Saturday, July 4, 2009

Tanker Shipping

A principal function of the tanker sector is to transport crude oil from oil production and export facilities to oil terminals, storage facilities, pipeline systems and oil refineries internationally. In addition, tankers are also involved in the carriage of refined petroleum products, such as gasoline, diesel, jet fuel and naphtha, from refineries to storage and distribution systems, industrial plants and other consumers. Tankers generally are a more cost-effective alternative to pipelines and their advantages increase over distance. Pipelines are also considered to be more vulnerable to political instability, sabotage, economic blockade and the risk of environmental disaster.

There are two principal types of providers of international seaborne transportation services for crude oil and refined petroleum products: independent shipowners and end users, such as oil, energy, petrochemical and trading companies (both private and state-owned). Tonnage controlled by end users is primarily chartered from independent shipowners under short-term spot market contracts and long-term time charters, with the balance being directly owned. The prices for transporting crude oil and refined petroleum products, which are referred to as tanker charter rates, are set in highly competitive markets in which both independent and end-user tonnage participate.

In recent years, the tanker sector has undergone a process of consolidation that has resulted in greater cooperation between owners and charterers as both seek greater economic efficiencies and continued improvements in quality, safety and environmental protection standards. As a result, oil companies acting as charterers, terminal operators, shippers and receivers are becoming increasingly selective and rigorous in their inspection and vetting of vessels and their acceptance of vessels and operators. Safety and environmental protection has been a major focus of the tanker industry over the past years. Regulations such as OPA 90 and IMO have caused tanker owners to take extra care in the maintenance of their vessels. According to IMO regulation only double hull tankers will trade as of 2010 with single hull tankers phasing out.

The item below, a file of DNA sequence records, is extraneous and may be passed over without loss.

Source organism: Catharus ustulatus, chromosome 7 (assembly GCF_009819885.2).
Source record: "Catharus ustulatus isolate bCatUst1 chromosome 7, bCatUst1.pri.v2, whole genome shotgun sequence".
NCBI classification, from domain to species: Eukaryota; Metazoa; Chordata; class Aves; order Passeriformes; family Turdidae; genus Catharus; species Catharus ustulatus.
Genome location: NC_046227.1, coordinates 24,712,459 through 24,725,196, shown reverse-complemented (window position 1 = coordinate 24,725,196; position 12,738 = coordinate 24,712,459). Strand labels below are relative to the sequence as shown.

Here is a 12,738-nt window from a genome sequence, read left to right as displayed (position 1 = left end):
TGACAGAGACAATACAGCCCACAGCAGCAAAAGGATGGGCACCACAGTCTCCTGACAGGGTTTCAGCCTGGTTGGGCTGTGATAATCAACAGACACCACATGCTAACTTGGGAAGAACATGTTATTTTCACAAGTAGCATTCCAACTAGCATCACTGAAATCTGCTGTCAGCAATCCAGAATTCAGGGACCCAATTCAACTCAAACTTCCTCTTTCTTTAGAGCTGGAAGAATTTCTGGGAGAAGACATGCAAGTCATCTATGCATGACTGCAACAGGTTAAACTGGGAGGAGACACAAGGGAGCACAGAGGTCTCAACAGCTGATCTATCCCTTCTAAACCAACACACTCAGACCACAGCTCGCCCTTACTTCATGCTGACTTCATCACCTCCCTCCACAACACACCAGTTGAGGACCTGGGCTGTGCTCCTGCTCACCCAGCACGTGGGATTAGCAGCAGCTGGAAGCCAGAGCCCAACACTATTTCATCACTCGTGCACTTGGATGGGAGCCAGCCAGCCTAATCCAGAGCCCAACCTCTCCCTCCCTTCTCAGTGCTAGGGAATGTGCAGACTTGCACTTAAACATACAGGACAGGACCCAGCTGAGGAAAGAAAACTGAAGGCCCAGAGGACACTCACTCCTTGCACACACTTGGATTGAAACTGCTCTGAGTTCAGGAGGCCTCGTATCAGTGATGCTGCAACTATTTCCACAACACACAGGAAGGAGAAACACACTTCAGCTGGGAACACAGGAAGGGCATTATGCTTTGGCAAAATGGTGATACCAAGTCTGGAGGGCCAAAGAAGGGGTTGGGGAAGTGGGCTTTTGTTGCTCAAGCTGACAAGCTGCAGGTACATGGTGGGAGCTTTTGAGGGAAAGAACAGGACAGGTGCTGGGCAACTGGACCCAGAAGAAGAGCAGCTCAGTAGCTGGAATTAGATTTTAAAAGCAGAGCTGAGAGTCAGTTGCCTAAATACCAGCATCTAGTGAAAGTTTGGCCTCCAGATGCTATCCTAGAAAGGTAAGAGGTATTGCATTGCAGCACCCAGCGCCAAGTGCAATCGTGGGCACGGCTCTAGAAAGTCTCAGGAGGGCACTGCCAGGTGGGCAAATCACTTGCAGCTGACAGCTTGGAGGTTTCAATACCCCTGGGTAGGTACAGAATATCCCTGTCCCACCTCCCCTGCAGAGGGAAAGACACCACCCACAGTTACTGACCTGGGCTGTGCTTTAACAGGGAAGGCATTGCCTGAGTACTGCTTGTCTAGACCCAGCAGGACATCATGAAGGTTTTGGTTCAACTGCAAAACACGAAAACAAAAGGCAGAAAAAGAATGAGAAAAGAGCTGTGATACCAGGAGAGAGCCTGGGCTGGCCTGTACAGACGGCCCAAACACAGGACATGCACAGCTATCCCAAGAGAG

Vessels in the tanker fleet can be divided into categories based on their size in deadweight tons, or dwt, which is a vessel's capacity for cargo, fuel, oil, stores and crew measured in metric tons (1,000 kilograms). The following are the main categories of tankers based on dwt:
  1. Very Large Crude Carriers (VLCCs) -- tankers with capacity of 200,000 dwt and over.
  2. Suezmax tankers -- tankers with capacity ranging from 120,000 to 200,000 dwt.
  3. Aframax tankers -- tankers with capacity ranging from 80,000 to 120,000 dwt.
  4. Panamax tankers -- tankers with capacity ranging from 60,000 to 80,000 dwt.
  5. Medium Range tankers (MR) -- tankers with capacity ranging from 25,000 to 60,000 dwt.
  6. Small tankers -- tankers with capacity up to 26,999 dwt. A 300,000 dwt tanker can carry 2 million barrels of crude oil, while a Suezmax can carry about 1 million barrels and an Aframax between up to about 800,000 barrels.
Tankers that transport refined petroleum products are referred to as products tankers. Products tankers generally range in size from 10,000 to 80,000 dwt, although there are some larger products tankers designed for niche long-haul trades, such as from the Middle East to Japan, Korea and South East Asia. Products tankers generally have cargo-handling systems that are designed to transport several different grades of refined petroleum products simultaneously. These systems include coated cargo tanks that facilitate cleaning between voyages involving different cargoes.

Ice Class tankers are vessels that have been constructed (in compliance with Finnish-Swedish Ice Class Rules) with strengthened hulls, a sufficient level of propulsive power for transit through ice-covered routes and specialized machinery and equipment for cold climates.

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